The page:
If asking for help is met with disdain, employees will just keep working through the frustration, and their performance and satisfaction will suffer. Be available to lend a hand so that employees can obtain results that respond to organizational need and feel personally fulfilling.

Workforce engagement is about communication of expectations between employer and employee, and the shared maintenance of an organizational culture of trust by your entire team. Being offered a challenge and knowing that you can ask for help (and get it), alleviates the stress that eventually takes its toll and sends valuable employees looking elsewhere for a better work environment.

Image Credit: Julian Fong

Gallup reports that only 13% of US employees are actively engaged. Where does your organization land on that spectrum? Leave us a question or comment below.

Know the pulse of your team each week and improve employee engagement with 15Five.

5 Comment(s)

  1. Lauren
    February 14, 2014 at 2:07 AM

    so as an employee of a large company that generally disengages all those that build the foundation of the company, how do I get my employer to see that ENGAGEMENT actually matters?! I only wish my leadership understood and got what this article so clearly articulates….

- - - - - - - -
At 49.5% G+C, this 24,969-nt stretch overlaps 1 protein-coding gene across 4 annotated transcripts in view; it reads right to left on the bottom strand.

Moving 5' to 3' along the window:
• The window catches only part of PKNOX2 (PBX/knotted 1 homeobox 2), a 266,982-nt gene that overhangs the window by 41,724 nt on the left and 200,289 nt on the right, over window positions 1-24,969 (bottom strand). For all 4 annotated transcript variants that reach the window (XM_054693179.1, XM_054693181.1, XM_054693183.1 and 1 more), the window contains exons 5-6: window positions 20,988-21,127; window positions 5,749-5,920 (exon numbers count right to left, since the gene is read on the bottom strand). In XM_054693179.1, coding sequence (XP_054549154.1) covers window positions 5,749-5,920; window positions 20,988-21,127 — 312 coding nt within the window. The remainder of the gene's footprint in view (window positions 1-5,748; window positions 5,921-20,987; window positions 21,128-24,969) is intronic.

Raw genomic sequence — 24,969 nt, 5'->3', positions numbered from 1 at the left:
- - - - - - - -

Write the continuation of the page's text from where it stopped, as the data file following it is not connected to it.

2. Michael
    February 14, 2014 at 5:29 PM

    Firm believer in your mission and a true believer that engagement is key to success. But there seems to be an overwhelmingly pervasive problem in the enterprises today globally. This survey from Gallup has me thinking extremely hard about how to take the “actively disengaged” and “not engaged” employees to “engaged” employees. I think you are on to something here with the product, but overcoming an ingrained culture is extremely difficult. You have a list of companies but these are all companies with the “right culture” for engagement. How are you with long-term companies that have mutliple decades of poor culture and engagement? Let’s chat because I’m intrigued!!

    1. David Hassell
      March 5, 2014 at 1:55 PM

      I agree that it is difficult for companies to shift their culture…difficult but not impossible. It all begins with values and asking the right questions is the perfect place to start. For example, employees may feel invisible and unmotivated due to an ‘us vs them’ mentality that probably predated their arrival to the organization. By asking them questions like “How do you feel? How is team morale?” or “What are your wins this week?”, you’re showing up for them in a way that says, “I value your insight, your unique perspective and I’m listening.” When leadership opens the door of feedback and communication, the culture at large can begin to shift as truth and transparency begin to trump in a toxic culture.